In his late 1860 report Richardson confidently predicted “although the state has not a large stock of modern arms, she has enough arms of all descriptions, fit for effective service, to arm a considerable military force.” As shown in the table below, despite the last-minute efforts to modernize Virginia’s armaments, most of Virginia’s weapons on the eve of war were still outdated flintlock muskets. Virginia lacked enough modern rifled muskets to outfit even a single regiment and all its percussion arms combined would not be enough for a full-strength brigade. Within six months, Richardson’s prediction would be put to the test.27
Virginia Ordnance Returns as of November 186028
|Held by Militia||Richmond Arsenal||Lexington Arsenal||Total|
Imperfectly Armed as They Came In
The call to arms in April 1861 found some elements of what would become the Stonewall Brigade already armed from pre-war stocks. A February 1861 report detailed the armaments of Virginia’s volunteer companies. Six companies were armed with the newest Model 1855 .58 caliber rifled musket, 75 companies with percussion muskets such as the .69 caliber Model 1842 smoothbore or altered muskets of various models, and 26 companies carried flintlocks. An additional four companies had “long range rifles” with sword bayonets, a likely reference to either Model 1855 rifles or Model 1841 rifles which had been upgraded to the Model 1855 standards. Another 24 companies, such as the Rockbridge Rifles in Lexington, had percussion rifles, either Model 1841 rifles or flintlock rifles altered to percussion. Ten companies shouldered flintlock rifles, while 80 volunteer companies were still without arms at all.29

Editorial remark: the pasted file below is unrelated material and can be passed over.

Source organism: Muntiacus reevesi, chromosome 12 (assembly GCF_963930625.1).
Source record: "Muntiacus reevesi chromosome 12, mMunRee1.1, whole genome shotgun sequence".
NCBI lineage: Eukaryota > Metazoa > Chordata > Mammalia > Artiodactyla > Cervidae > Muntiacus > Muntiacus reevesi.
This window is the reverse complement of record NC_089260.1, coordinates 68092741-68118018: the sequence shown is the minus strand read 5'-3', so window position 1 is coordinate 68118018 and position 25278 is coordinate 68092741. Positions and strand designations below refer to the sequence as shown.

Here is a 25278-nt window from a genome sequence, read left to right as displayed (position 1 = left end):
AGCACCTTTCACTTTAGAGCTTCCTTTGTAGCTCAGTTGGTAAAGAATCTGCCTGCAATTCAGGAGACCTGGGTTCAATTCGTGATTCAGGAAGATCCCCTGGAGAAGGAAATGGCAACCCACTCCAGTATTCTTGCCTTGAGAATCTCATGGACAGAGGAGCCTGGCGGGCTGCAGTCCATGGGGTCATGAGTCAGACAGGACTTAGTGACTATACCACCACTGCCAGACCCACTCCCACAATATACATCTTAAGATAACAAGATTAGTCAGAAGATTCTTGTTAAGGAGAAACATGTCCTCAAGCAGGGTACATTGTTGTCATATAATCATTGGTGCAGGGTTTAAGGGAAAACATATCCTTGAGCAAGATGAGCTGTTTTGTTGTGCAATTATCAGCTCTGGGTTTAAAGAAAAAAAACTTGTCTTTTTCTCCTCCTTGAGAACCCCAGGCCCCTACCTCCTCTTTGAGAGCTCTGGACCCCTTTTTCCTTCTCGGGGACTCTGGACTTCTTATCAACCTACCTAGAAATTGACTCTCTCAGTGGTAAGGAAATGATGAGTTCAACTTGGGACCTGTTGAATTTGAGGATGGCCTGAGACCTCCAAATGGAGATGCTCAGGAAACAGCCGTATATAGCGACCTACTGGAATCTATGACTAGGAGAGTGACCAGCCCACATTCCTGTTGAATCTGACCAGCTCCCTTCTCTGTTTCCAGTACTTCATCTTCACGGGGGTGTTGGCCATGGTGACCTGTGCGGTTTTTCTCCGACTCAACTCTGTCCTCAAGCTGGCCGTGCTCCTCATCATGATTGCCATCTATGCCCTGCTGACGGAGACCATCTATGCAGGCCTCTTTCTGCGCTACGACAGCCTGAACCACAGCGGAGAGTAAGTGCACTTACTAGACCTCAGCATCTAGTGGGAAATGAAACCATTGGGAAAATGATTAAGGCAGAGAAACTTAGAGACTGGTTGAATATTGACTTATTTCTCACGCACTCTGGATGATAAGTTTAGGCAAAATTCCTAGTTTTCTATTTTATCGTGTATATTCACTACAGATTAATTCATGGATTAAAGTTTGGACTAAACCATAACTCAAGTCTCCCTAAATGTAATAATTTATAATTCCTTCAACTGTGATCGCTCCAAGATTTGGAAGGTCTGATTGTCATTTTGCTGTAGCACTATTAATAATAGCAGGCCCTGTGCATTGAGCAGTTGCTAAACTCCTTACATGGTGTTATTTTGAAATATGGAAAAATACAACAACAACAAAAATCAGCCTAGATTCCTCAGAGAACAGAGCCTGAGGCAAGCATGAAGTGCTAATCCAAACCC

Although some companies of the future Stonewall Brigade thus likely arrived already armed at Harpers Ferry, it is possible some units obtained weapons from April 18 capture of the arsenal. The historical record, however, is unclear on exactly how many weapons were seized in the capture of Harpers Ferry. The U.S. Army officer commanding the arsenal’s small garrison reported his men had set ablaze buildings with nearly 15,000 arms inside. “It is probable,” he wrote, “not a single gun was saved from them.” This same 15,000 number was quoted in an April 19 letter from an arsenal employee. However, the U.S. War Department informed Congress that, although Harpers Ferry had contained 20,507 arms as of mid-1860, by the time the armory was set ablaze it contained only 4,287 arms of all kinds. No explanation was provided for this significant reduction or why it differs from the 15,000 reported by those on the scene.30